Our New Setup

Here is a diagram of our new server farm infrastructure. I’ll explain more below.  I’m not going to discuss the actual transition between our old and new setups, because that’s a whole different story. All in all, we only had 1 hour of downtime in the middle of the night. I’m either lucky or I planned well.

Terminating Server (nginx + Varnish)

The only server that is public facing is our terminating server and it runs on a DigitalOcean 8GB Droplets ($80/month).  It uses Varnish for caching and load balancing and nginx for SSL termination.


I wish I didn’t have to use nginx, but at the time of this writing, Varnish doesn’t “speak” SSL. So, nginx is solely used for SSL termination. If you are connecting to one of our sites with HTTPS, nginx will take that connection and convert it to non-encrypted internal traffic on port 80 which it passes to Varnish.


Varnish has two purposes. First, it acts as a load balancer between our different web servers, spreading out the traffic evenly among the active servers. Second, it is an HTTP Cache which dramatically decreases page load time on cached pages.  It was VERY complicated to get this working with Symfony (I wanted long cache times and selective cache invalidation), but it works unbelievably well. I might write another post about how I got this working.

Application/Web Servers (apache)

These servers are the meat and potatoes of our company.  They run the actual code that powers our sites and backend systems.  As traffic increases or decreases, we can scale up or down by adding or removing these servers.  We use DigitalOcean 16GB Droplets ($160/month), and the number that we use varies with the time of year.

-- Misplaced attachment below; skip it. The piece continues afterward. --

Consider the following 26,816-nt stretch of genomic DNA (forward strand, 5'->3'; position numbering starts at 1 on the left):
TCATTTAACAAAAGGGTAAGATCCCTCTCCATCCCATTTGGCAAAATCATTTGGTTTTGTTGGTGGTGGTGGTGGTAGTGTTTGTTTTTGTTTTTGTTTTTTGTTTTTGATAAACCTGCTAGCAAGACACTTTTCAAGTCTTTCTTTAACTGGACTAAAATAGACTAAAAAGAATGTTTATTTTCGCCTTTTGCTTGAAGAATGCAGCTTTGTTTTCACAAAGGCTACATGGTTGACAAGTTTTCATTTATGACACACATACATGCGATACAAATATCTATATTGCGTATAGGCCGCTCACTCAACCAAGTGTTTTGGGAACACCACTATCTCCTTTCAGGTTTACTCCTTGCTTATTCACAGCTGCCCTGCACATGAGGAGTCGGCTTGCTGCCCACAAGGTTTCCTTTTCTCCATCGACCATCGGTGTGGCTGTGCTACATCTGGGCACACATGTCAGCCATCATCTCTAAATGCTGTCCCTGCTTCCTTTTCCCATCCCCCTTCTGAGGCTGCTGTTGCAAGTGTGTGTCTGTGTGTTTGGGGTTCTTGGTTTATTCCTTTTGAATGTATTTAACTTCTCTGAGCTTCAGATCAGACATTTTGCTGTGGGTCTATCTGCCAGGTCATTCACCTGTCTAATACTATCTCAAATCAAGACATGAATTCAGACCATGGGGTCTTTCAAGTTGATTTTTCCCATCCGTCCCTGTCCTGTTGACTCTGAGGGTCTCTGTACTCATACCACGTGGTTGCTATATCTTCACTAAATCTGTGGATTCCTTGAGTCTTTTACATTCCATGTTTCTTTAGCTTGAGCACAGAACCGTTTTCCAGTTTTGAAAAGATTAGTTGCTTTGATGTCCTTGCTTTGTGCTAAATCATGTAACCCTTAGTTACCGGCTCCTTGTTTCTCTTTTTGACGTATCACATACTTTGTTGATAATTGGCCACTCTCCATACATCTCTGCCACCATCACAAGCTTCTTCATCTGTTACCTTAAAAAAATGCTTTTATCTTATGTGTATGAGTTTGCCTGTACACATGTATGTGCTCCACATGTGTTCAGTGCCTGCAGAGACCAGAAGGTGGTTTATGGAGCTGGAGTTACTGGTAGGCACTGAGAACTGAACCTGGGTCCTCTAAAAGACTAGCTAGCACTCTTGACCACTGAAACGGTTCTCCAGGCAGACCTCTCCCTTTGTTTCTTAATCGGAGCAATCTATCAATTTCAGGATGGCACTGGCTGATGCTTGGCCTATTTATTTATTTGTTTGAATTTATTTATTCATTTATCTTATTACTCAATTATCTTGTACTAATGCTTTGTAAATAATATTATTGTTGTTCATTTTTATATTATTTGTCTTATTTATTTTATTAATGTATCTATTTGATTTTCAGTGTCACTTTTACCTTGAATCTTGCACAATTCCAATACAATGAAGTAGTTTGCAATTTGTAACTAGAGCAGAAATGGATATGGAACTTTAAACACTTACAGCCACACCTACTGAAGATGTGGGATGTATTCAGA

Session Database (MongoDB)

As mentioned above, this server stores shared session data for use by the application servers. We use a single 4GB DigitalOcean Droplet ($40/month).

Master Database (MySQL) + Message Queue (RabbitMQ)

Our main data storage server – We use a single DigitalOcean 16GB Droplet ($160/month).


Our data is stored in MySQL and all reads and writes go through this server.  That is sufficient for our usage, but the data can be replicated to multiple slave servers if we need to increase capacity.


This is a recent addition to our infrastructure, and I love it.  We primarily use it to store cache invalidation requests from our application servers, which are handled by consumers on a different server.

Slave Database (MySQL)

This server is a replication slave from our master database.  We use it to take hourly database backups without disrupting the production database.  We also use it for miscellaneous background jobs, such as the cache invalidation jobs mentioned earlier. We use a single DigitalOcean 16GB Droplet ($160/month).

Monitoring (Scout)

Our new setup is a lot more complicated than our old setup, but it’s also a lot more robust and flexible.  Believe it or not, the cost is almost the same. In order to keep tabs on things, I have been using Scout to monitor things and send alerts when the inevitable problems occur.